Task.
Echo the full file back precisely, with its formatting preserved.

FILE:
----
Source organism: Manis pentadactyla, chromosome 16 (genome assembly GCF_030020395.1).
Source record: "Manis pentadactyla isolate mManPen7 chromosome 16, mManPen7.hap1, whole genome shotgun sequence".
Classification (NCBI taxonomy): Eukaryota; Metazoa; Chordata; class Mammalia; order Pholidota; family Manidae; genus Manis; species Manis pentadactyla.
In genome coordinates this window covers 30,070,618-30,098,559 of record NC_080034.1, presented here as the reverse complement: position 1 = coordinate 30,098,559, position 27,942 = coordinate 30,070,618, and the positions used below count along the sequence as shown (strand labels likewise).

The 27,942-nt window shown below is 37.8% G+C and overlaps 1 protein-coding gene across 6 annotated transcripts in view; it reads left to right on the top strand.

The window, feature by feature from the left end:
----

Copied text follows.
Source organism: Manis pentadactyla, chromosome 16 (genome assembly GCF_030020395.1).
Source record: "Manis pentadactyla isolate mManPen7 chromosome 16, mManPen7.hap1, whole genome shotgun sequence".
Classification (NCBI taxonomy): Eukaryota; Metazoa; Chordata; class Mammalia; order Pholidota; family Manidae; genus Manis; species Manis pentadactyla.
In genome coordinates this window covers 30,070,618-30,098,559 of record NC_080034.1, presented here as the reverse complement: position 1 = coordinate 30,098,559, position 27,942 = coordinate 30,070,618, and the positions used below count along the sequence as shown (strand labels likewise).

The 27,942-nt window shown below is 37.8% G+C and overlaps 1 protein-coding gene across 6 annotated transcripts in view; it reads left to right on the top strand.

The window, feature by feature from the left end: